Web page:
NAACP Presidential Selection Process Again Mired in Controversy
George Curry | 5/23/2014, 2:06 p.m.
Obama, after first distancing himself from Wright, eventually denounced him and resigned from the church from which Wright had already retired.
Wright had spoken frequently at Haynes church and despite the public controversy, Haynes refused to disavow him as Obama had done.
“They [members of the search firm hired by the NAACP] called me repeatedly, saying, ‘What will it take to change your mind?’ I said, ‘Nothing. I’m not interested.’ They were relentless. I’ll give them credit for that. They said, ‘With Julian Bond out of the picture, everything should be fine.’ And I finally said, ‘Okay.’”
To reassure the NAACP that he would devote full time to his new duties, Haynes volunteered to move from Dallas to Baltimore to be near the national headquarters, he would quit conducting revivals and the only thing he wanted in return was to be able to preach at his church in Dallas twice a month.
“Last Thursday, I got this phone call. I was supposed to be in Florida Friday [for the final vote at the NAACP board meeting]. So they called me Thursday and asked whether I was willing to make the association my sole source of employment. I told them what accommodations I had made, what preparations I had made at the church and they said, ‘Basically, you’ve answered our question. Thank you very much.’
“Later, I got this call from the search team that they were going to do something else. I’m fine with that.”
Unlike five years ago, when the executive committee presented the name of only Jealous to the full board, this time the names of two candidates were advanced: Barbara R. Arnwine, who has been president and executive director of the Lawyers’ Committee for Civil Rights Under Law since 1989, and Cornell William Brooks, president and CEO of the New Jersey Institute for Social Justice in Newark.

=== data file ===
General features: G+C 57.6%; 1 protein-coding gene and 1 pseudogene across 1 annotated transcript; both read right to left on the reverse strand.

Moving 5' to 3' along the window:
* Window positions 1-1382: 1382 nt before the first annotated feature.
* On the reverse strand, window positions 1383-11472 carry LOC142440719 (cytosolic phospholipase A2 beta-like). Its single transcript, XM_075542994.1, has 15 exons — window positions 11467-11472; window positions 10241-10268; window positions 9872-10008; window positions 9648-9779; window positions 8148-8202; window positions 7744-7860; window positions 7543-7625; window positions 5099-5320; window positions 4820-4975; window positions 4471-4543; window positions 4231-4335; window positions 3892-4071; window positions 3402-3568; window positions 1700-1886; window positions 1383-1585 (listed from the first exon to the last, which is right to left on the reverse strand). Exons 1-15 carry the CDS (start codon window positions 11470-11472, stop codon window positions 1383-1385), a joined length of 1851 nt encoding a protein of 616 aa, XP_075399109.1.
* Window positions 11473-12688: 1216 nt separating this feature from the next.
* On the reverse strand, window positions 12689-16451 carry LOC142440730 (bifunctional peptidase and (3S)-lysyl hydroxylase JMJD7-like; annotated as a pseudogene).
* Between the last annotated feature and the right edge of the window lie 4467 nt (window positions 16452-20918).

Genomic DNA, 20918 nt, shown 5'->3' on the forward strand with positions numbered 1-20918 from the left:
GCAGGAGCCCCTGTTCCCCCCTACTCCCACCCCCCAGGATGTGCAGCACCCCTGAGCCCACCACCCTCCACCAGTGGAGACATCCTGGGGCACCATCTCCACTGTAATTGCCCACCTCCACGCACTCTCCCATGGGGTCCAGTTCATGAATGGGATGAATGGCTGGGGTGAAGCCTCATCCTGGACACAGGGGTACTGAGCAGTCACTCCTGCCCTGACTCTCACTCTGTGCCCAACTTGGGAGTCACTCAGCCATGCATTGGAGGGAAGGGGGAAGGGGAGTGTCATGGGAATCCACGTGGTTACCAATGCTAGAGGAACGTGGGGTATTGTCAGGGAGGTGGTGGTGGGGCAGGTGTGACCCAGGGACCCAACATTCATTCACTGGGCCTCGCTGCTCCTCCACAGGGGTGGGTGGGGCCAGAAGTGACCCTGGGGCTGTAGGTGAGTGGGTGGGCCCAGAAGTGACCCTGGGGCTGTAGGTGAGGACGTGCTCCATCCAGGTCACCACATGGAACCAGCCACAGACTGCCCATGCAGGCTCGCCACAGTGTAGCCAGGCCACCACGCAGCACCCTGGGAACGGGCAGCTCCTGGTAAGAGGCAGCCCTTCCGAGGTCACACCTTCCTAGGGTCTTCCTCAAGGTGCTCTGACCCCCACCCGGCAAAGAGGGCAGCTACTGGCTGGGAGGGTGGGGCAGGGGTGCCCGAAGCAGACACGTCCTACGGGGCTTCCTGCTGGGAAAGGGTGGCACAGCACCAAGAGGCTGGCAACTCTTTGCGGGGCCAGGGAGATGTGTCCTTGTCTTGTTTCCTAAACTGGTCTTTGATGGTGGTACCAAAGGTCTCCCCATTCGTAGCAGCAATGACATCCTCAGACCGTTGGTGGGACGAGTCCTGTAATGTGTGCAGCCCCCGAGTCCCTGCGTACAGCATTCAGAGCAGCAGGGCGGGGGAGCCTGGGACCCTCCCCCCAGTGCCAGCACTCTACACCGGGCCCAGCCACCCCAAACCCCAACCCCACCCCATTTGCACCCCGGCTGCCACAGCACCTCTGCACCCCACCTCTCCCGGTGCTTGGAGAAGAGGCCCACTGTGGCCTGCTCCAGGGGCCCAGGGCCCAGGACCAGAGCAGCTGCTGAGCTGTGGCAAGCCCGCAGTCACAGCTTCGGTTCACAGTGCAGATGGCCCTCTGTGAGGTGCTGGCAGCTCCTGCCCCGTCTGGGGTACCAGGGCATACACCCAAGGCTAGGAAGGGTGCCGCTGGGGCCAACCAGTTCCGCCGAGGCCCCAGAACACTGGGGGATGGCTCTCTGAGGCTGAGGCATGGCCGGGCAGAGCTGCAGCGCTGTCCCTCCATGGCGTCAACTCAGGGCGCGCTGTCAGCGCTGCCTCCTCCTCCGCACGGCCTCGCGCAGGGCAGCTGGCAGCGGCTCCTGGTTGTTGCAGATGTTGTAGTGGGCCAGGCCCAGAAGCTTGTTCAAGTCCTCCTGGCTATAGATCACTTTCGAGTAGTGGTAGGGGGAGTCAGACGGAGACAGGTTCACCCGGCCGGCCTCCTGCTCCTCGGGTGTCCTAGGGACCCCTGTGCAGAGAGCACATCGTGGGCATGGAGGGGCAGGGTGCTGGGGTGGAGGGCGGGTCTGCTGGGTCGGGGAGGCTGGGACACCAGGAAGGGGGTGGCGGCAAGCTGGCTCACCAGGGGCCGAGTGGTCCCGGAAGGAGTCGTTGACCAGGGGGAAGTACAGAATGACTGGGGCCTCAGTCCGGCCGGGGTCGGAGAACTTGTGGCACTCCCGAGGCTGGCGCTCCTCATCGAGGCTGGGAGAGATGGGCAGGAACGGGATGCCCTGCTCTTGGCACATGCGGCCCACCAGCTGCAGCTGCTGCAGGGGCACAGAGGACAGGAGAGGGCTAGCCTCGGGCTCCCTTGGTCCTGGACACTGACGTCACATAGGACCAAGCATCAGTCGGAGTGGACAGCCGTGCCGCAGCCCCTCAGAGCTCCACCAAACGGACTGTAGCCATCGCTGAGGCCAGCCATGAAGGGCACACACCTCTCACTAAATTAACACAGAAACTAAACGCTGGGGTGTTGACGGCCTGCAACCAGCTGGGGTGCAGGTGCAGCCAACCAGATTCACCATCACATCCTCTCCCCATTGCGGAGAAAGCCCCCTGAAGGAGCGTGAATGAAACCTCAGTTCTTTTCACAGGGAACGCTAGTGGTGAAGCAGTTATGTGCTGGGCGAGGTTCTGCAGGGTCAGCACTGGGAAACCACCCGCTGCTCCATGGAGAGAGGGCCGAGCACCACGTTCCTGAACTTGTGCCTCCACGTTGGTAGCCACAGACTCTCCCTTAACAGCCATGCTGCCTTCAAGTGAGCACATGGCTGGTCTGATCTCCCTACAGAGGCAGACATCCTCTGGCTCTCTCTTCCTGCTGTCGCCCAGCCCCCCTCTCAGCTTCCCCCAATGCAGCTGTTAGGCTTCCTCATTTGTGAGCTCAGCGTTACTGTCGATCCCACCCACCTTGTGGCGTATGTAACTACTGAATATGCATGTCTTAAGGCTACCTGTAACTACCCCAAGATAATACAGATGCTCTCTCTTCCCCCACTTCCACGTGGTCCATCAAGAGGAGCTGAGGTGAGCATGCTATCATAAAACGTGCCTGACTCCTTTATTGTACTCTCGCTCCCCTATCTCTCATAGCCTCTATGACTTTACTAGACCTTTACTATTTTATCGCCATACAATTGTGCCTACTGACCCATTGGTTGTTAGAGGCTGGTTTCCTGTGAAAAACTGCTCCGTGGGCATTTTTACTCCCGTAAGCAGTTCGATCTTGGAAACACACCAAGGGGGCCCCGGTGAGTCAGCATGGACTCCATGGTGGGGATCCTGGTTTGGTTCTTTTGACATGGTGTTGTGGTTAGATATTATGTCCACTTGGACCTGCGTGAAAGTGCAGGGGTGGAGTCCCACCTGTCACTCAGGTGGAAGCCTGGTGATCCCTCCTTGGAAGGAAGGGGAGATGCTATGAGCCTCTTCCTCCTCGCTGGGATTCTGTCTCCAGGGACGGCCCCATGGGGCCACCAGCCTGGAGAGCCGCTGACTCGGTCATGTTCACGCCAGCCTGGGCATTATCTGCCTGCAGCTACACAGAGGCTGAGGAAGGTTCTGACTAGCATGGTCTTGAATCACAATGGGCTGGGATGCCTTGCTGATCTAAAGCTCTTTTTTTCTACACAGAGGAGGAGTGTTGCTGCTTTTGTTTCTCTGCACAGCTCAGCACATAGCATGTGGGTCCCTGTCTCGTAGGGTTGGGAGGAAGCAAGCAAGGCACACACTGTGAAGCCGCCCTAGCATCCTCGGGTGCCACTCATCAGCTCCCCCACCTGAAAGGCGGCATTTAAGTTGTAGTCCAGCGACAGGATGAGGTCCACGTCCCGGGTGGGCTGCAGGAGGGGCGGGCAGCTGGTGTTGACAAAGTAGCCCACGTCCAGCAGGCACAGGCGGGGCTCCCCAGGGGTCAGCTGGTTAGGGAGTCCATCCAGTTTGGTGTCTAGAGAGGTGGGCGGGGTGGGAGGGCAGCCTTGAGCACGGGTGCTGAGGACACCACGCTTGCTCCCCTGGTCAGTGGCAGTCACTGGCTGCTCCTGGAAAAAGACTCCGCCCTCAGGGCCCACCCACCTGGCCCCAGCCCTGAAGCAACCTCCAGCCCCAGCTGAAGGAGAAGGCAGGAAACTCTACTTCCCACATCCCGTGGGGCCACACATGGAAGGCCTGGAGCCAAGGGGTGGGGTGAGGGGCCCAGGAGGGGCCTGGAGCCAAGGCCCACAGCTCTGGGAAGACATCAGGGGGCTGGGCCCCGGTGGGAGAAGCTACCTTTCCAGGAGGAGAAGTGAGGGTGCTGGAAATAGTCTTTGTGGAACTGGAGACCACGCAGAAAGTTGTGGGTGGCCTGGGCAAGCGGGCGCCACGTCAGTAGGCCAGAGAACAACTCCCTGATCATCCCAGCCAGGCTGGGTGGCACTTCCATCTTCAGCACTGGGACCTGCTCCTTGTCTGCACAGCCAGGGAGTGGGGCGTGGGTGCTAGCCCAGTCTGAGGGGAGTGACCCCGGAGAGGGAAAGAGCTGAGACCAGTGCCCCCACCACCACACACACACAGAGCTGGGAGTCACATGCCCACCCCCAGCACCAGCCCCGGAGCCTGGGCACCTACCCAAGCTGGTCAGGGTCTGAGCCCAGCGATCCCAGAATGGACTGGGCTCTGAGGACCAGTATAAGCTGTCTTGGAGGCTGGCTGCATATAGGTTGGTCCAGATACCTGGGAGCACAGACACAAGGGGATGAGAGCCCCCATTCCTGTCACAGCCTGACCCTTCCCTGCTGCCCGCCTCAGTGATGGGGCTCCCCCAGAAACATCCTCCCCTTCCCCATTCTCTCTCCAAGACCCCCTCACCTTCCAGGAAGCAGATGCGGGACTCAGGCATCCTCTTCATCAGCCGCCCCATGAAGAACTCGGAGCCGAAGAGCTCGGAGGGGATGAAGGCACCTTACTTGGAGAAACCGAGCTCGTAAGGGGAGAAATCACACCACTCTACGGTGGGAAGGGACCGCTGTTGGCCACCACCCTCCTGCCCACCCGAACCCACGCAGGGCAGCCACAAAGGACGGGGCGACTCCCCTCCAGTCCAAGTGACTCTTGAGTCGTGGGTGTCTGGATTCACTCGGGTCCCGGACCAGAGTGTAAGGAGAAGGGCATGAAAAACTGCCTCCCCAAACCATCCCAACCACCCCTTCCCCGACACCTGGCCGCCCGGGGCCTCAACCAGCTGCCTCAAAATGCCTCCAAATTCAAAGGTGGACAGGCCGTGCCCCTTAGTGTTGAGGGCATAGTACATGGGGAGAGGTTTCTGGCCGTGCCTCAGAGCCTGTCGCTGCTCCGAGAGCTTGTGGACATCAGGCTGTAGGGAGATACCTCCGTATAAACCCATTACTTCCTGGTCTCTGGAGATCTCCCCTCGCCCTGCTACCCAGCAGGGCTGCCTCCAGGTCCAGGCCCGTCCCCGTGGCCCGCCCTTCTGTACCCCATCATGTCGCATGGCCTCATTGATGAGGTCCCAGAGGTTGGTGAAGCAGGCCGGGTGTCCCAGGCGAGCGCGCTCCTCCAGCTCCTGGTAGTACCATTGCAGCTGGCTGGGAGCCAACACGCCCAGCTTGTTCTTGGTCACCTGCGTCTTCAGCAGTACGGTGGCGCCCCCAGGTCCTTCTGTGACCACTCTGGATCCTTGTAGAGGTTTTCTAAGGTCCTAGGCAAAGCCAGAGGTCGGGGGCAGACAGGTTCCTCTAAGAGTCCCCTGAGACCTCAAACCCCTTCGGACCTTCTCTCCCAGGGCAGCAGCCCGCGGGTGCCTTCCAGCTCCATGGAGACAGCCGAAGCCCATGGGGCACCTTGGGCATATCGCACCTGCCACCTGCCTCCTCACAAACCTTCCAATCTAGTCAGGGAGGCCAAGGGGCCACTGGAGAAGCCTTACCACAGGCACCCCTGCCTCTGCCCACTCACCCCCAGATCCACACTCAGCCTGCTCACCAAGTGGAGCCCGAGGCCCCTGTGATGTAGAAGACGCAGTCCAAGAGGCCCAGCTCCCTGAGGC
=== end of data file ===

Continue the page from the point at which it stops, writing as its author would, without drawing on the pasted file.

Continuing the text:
Although he has worked as a lawyer for the Justice Department, the FCC, and at Arnwine’s organization as well as served as director of the Fair Housing Council of Washington, D.C. before heading the New Jersey nonprofit group, Brooks, a graduate of Jackson State University in Mississippi and Yale University Law School, is not well known in national civil rights circles.
According to board members who interviewed both candidates, they have contrasting personalities. Arnwine, a frequent fixture on television and the conventions of national civil rights organizations, is bold and has a strong personality. Brooks is more understated. Describing him to the Baltimore Sun, former board chairman Julian Bond described him as “the kind of soft-spoken and well-intentioned person I wanted to have in this job.”
Arnwine declined to be interviewed for this article. But one of her supporters on the board said, “All of our civil rights organizations have a problem with a woman serving as their chief, day-to-day spokesperson. Second, the clique that runs the board wants someone they can control, not someone like Barbara, who is talented and her own person.”
Another board member who had no favorite among the finalists said, “This is Ben Jealous all over again. They wanted someone they can control and manipulate. You would think they would have learned by now.”
Frederick Haynes said he has certainly learned – the hard way.
“I failed the test of our ancestors,” Haynes said. “Fool me once, shame on you. Fool me twice, shame on me. They got me twice.”
Still, he is not bitter.
“I wish Mr. Brooks the best. I really do,” Haynes said. “If what I went through is a reflection of how they do business, I hope he doesn’t have to climb over that kind of nonsense. Our people are still catching too much hell for us to be giving this much hell to each other.”